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For California schools, we need less testing and more assessing

Linda Darling-Hammond


There is a saying that American students are the most tested and the least examined of any in the world. Nowhere is that more true than in California, where students take 35 tests before they hit the SAT and AP exams.

Gov. Jerry Brown's call for less testing and more focus on meaningful learning is a welcome breath of sanity in an American education landscape that has appeared more and more like Alice's Wonderland. Fortunately, the state's decision to join the Smarter Balanced Assessment Consortium – a group of more than 20 states creating new tests – will support, rather than conflict with, these goals, as a Feb. 5 story in The Bee suggested.

No country tests its children as often as the United States: The highest achieving often have few or no tests until the end of high school. Furthermore, the tests that are used in top-ranked nations like Finland, South Korea and Singapore are open-ended essay and oral examinations. Most top systems also expect students to design and conduct extended research projects and scientific investigations.

By contrast, in California, nearly all of our current tests are limited to bubbling in answers on multiple-choice items, rather than writing well-defended responses, researching and presenting information, solving complex problems and using new technologies or other skills increasingly critical in our 21st-century society.

With punitive sanctions from the federal government attached to test scores, parents and teachers have complained for years that these important higher-order skills are often edged out of the curriculum in favor of test prep that encourages a drill-and-kill, multiple-choice curriculum. All this testing has not helped California's achievement: The state ranks in the bottom five on every national measure of achievement, far below states that test students much less and use different kinds of measures.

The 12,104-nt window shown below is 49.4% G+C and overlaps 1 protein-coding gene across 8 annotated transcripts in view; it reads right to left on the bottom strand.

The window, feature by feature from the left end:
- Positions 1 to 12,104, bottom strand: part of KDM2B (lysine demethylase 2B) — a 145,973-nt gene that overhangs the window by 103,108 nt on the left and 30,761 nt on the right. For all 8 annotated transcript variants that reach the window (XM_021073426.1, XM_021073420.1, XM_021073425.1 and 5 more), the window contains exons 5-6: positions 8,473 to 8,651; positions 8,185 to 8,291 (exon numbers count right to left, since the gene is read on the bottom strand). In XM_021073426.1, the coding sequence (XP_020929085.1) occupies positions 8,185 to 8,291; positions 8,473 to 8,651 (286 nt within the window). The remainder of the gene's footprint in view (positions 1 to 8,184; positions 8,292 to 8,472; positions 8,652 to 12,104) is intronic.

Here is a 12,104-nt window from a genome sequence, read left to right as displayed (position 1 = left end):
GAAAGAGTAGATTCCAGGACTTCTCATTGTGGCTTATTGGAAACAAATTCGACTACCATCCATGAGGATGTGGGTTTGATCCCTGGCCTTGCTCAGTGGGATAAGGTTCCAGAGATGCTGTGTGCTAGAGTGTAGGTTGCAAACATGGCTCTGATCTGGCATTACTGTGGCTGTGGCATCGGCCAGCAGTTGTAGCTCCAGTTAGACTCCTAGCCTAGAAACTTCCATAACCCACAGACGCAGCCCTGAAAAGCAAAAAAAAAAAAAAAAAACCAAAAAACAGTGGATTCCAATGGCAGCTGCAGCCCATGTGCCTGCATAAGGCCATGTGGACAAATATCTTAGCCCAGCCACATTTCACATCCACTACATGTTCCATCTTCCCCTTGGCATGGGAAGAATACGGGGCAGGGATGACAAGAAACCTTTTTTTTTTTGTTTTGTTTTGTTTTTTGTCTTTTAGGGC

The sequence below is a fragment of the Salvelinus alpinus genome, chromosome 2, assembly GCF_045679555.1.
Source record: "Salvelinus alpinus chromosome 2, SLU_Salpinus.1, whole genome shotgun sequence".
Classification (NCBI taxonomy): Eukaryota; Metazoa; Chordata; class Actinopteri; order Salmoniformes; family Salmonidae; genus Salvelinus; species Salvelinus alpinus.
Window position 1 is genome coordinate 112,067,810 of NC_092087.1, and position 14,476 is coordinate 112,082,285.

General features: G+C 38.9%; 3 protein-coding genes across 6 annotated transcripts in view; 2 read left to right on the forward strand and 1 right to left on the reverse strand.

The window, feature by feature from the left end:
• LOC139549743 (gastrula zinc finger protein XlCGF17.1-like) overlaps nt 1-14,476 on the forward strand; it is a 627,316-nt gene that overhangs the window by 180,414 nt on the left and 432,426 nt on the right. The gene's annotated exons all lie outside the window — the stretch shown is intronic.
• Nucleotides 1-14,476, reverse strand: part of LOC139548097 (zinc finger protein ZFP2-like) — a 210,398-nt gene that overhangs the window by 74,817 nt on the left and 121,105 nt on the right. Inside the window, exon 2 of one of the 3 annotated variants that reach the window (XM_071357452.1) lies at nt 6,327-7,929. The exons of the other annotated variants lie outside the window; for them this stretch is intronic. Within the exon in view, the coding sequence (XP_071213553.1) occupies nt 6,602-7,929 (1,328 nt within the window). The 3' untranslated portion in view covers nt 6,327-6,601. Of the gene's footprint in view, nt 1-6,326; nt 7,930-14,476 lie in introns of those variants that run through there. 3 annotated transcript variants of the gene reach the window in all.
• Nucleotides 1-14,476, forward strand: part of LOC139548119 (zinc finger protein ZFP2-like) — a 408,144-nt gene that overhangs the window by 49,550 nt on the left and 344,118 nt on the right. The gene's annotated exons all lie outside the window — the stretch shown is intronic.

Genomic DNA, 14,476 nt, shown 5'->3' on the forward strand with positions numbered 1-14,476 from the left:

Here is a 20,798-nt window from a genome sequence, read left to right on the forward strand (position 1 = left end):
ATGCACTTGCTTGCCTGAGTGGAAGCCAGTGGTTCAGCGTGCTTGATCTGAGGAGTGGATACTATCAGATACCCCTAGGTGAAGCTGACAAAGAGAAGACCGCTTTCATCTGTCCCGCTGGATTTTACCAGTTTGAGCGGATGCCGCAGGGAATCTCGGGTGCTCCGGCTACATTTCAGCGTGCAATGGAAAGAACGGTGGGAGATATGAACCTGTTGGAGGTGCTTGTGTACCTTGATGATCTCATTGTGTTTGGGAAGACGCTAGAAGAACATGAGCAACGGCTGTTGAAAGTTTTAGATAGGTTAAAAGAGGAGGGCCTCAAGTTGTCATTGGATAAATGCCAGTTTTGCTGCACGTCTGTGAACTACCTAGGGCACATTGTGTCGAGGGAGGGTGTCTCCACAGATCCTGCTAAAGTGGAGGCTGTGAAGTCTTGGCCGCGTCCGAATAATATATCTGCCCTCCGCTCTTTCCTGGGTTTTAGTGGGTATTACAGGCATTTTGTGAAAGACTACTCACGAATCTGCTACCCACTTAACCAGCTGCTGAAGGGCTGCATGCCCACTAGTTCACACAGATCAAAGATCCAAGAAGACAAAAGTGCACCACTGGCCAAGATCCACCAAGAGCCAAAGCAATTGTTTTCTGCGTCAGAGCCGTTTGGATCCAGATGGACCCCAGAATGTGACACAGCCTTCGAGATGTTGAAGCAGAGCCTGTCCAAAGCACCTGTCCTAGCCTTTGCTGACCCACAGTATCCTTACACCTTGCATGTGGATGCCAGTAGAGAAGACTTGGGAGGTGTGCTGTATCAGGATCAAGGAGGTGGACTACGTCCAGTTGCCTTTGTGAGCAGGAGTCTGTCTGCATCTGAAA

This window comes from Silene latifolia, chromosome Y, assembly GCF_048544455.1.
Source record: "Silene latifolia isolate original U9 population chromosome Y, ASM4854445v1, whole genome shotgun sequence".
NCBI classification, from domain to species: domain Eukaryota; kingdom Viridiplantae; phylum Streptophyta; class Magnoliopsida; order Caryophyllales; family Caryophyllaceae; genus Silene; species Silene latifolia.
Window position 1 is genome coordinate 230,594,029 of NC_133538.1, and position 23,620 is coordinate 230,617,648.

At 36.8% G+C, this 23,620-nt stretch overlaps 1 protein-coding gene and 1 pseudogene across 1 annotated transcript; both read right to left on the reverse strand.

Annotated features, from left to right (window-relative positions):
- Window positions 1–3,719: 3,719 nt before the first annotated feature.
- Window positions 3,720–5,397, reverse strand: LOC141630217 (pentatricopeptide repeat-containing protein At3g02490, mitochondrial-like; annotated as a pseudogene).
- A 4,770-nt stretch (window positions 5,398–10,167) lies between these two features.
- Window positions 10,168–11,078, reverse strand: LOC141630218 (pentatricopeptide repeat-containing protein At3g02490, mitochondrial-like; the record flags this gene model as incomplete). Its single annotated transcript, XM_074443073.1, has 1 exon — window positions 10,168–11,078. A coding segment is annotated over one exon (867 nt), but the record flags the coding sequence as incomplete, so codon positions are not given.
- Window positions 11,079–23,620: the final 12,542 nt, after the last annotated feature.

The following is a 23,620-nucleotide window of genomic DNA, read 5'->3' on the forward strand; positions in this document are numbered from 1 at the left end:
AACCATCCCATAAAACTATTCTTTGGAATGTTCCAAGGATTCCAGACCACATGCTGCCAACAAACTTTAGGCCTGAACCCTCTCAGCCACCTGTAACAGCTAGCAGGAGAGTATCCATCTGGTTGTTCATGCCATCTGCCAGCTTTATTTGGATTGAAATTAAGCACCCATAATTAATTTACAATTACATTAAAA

The Smarter Balanced tests will replace California's existing English language arts and math tests in grades three through eight, and grade 11 with new computer-assisted assessments that include more written responses from students, plus tasks that require them to engage in research, solve more complex problems and use technology. These tests will be designed to measure student growth more accurately and to return results more quickly to teachers, students and parents.

Local districts may choose to support teaching with some of the formative instructional lessons and interim assessments the consortium will offer. These will be less costly and more aligned to the Common Core standards than current products that many districts are trying to buy or create, but they will be completely optional. And, unlike current bubble tests, these lessons and assessments will foster complex-thinking and problem-solving skills, and give teachers timely feedback on how well students understand what is being taught.

California can replace up to 18 of its tests with a smaller number of these new assessments. Brown's proposal should lead us to reconsider the other 17 as well. In particular, we should rethink the science tests that – unlike those in other countries and some leading states – include no real experimentation or investigation, as well as the history and social science tests that include no real analysis of historical events or extended reading and writing about important social issues.

Many schools and districts in California have already developed exciting, intellectually rigorous projects and assessments for students in these and other subjects. Envision Schools, New Tech and High Tech High Schools, Linked Learning schools, and many others require their students to engage in the kind of science and technology assessments that are used in Singapore, Hong Kong, Finland and other high-flying nations. Their outcomes show that they are preparing their students to be truly college- and career-ready. Shouldn't we do this for all our students?

The governor's call to tap local initiative and creativity should encourage us to look to our own pioneers for ways to focus schools on the kind of learning that will matter for our children's – and California's – future.

This op-ed is cross-posted from The Sacramento Bee.